This Man Pays a Tax Rate of 102%

wrote about his federal tax rate at the New York Times and dared readers to send in their own tax returns. What he got back is something remarkable: A private equity manager who pays a total effective tax rate -- local, state and federal -- of 102% on his taxable income.

He lives and works in New York City, which all but guarantees a high tax rate. Nearly all of his income is earned income and thus fully taxable at top rates. (He said that's not always the case, but given the recent dire condition of real estate, in 2010 he had few capital gains and his carried interest didn't yield any income.) Unlike me, he can't make any itemized deductions, which means his adjusted gross income exceeds $1 million, the level at which New York State eliminates all itemized deductions, except for 50 percent of the value of charitable contributions. Mr. Ross said he gave 11 percent of his adjusted gross income to charity.

That means Mr. Ross can't deduct any interest expense on the money he borrows to finance his real estate investments, which is substantial, nor can he deduct any other expenses or other itemized deductions except for part of his charitable contributions. This means he pays an enormous amount in state and local taxes. Since those are among the deductions that are disallowed when computing the federal alternative minimum tax, Mr. Ross is in turn especially hard hit by the A.M.T.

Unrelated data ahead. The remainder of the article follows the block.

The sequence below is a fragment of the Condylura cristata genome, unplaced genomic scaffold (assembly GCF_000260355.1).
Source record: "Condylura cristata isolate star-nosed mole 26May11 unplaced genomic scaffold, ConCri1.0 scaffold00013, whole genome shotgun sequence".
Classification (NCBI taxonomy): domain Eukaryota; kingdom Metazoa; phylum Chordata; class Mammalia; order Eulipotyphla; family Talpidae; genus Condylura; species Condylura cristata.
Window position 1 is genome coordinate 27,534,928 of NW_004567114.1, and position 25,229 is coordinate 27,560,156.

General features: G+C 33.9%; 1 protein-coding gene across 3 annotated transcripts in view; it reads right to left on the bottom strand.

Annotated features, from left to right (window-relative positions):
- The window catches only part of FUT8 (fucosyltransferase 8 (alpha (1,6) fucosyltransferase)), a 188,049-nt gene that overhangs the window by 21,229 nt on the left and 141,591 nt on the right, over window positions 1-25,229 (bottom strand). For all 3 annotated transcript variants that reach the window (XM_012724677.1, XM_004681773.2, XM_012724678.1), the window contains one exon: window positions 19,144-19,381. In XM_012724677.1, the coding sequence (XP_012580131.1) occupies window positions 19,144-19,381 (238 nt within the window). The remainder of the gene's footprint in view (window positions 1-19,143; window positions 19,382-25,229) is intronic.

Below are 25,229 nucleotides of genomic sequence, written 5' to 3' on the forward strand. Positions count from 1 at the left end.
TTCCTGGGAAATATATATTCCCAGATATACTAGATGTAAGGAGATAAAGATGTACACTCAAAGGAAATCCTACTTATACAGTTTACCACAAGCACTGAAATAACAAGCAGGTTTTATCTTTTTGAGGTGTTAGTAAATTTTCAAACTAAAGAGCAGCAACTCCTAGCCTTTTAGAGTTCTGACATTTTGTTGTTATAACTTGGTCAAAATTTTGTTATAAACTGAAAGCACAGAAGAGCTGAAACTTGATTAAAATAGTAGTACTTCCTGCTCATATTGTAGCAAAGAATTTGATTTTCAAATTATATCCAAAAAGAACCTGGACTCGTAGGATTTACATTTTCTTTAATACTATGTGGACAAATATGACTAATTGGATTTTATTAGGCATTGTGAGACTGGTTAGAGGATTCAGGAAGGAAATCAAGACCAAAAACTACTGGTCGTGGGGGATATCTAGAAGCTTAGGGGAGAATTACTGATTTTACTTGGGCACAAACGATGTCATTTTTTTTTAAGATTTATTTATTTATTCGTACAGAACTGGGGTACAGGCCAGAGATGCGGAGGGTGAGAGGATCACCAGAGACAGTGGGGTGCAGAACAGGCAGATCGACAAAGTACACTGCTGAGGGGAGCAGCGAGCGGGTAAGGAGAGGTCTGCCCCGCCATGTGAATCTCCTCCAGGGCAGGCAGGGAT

Because Mr. Ross has so many deductions, his tax as a percentage of adjusted gross income, as opposed to taxable income, is 20 percent, which is much lower than mine. Still, all those deductions, such as interest expense, are money out of Mr. Ross's pocket, which is why he has had to draw on his savings to pay his taxes.

The important thing to note here is that we're using "taxable income" rather than "adjusted gross income." Taxable income is what you get after you subtract all those personal exemptions and deductions (charity, etc) from AGI. Romney famously paid a tax rate of less than 15 percent. That was going by adjusted gross income, which was $21.7 million. But his rate on taxable income ($17 million) would have been 17.5 percent.

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Derek Thompson is a senior editor at The Atlantic, where he writes about economics, labor markets, and the entertainment business.

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